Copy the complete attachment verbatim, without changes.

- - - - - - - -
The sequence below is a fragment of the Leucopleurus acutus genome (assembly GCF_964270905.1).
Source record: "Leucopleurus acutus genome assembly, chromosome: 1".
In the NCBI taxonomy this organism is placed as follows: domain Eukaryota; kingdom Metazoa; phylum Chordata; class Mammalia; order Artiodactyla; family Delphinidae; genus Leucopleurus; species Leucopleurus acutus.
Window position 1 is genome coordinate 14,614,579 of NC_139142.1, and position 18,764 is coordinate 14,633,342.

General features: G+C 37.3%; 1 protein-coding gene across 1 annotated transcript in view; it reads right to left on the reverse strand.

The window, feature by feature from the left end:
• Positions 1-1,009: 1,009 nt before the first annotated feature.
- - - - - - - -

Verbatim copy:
The sequence below is a fragment of the Leucopleurus acutus genome (assembly GCF_964270905.1).
Source record: "Leucopleurus acutus genome assembly, chromosome: 1".
In the NCBI taxonomy this organism is placed as follows: domain Eukaryota; kingdom Metazoa; phylum Chordata; class Mammalia; order Artiodactyla; family Delphinidae; genus Leucopleurus; species Leucopleurus acutus.
Window position 1 is genome coordinate 14,614,579 of NC_139142.1, and position 18,764 is coordinate 14,633,342.

General features: G+C 37.3%; 1 protein-coding gene across 1 annotated transcript in view; it reads right to left on the reverse strand.

The window, feature by feature from the left end:
• Positions 1-1,009: 1,009 nt before the first annotated feature.